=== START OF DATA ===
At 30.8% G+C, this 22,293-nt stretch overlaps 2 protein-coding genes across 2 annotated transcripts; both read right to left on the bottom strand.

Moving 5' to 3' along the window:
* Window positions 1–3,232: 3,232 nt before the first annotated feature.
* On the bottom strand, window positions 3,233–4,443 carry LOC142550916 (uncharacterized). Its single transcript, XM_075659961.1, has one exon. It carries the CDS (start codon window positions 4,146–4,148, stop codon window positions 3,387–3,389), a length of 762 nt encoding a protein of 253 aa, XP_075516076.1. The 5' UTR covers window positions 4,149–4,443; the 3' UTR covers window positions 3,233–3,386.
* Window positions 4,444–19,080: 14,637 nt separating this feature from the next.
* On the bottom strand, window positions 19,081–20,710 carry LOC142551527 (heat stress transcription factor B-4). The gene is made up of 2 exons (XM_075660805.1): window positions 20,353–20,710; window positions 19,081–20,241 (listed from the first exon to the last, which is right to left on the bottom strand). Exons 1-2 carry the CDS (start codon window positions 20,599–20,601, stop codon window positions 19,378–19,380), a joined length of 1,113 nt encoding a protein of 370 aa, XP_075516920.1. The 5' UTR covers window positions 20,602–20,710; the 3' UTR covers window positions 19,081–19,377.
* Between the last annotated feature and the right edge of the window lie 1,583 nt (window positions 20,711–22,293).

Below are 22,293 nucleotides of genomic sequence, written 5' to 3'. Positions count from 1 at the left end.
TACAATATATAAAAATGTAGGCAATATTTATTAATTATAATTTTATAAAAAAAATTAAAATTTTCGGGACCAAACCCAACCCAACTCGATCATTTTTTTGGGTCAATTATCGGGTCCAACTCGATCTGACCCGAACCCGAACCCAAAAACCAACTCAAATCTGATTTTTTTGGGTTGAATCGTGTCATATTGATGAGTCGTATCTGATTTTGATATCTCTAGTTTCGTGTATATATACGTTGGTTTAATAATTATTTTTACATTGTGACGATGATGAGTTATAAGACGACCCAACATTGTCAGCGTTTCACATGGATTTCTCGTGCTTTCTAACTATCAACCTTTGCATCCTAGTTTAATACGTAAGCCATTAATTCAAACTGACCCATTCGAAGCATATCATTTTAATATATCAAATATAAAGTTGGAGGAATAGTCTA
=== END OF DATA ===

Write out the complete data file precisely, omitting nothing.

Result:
At 30.8% G+C, this 22,293-nt stretch overlaps 2 protein-coding genes across 2 annotated transcripts; both read right to left on the bottom strand.

Moving 5' to 3' along the window:
* Window positions 1–3,232: 3,232 nt before the first annotated feature.
* On the bottom strand, window positions 3,233–4,443 carry LOC142550916 (uncharacterized). Its single transcript, XM_075659961.1, has one exon. It carries the CDS (start codon window positions 4,146–4,148, stop codon window positions 3,387–3,389), a length of 762 nt encoding a protein of 253 aa, XP_075516076.1. The 5' UTR covers window positions 4,149–4,443; the 3' UTR covers window positions 3,233–3,386.
* Window positions 4,444–19,080: 14,637 nt separating this feature from the next.
* On the bottom strand, window positions 19,081–20,710 carry LOC142551527 (heat stress transcription factor B-4). The gene is made up of 2 exons (XM_075660805.1): window positions 20,353–20,710; window positions 19,081–20,241 (listed from the first exon to the last, which is right to left on the bottom strand). Exons 1-2 carry the CDS (start codon window positions 20,599–20,601, stop codon window positions 19,378–19,380), a joined length of 1,113 nt encoding a protein of 370 aa, XP_075516920.1. The 5' UTR covers window positions 20,602–20,710; the 3' UTR covers window positions 19,081–19,377.
* Between the last annotated feature and the right edge of the window lie 1,583 nt (window positions 20,711–22,293).

Below are 22,293 nucleotides of genomic sequence, written 5' to 3'. Positions count from 1 at the left end.
TACAATATATAAAAATGTAGGCAATATTTATTAATTATAATTTTATAAAAAAAATTAAAATTTTCGGGACCAAACCCAACCCAACTCGATCATTTTTTTGGGTCAATTATCGGGTCCAACTCGATCTGACCCGAACCCGAACCCAAAAACCAACTCAAATCTGATTTTTTTGGGTTGAATCGTGTCATATTGATGAGTCGTATCTGATTTTGATATCTCTAGTTTCGTGTATATATACGTTGGTTTAATAATTATTTTTACATTGTGACGATGATGAGTTATAAGACGACCCAACATTGTCAGCGTTTCACATGGATTTCTCGTGCTTTCTAACTATCAACCTTTGCATCCTAGTTTAATACGTAAGCCATTAATTCAAACTGACCCATTCGAAGCATATCATTTTAATATATCAAATATAAAGTTGGAGGAATAGTCTA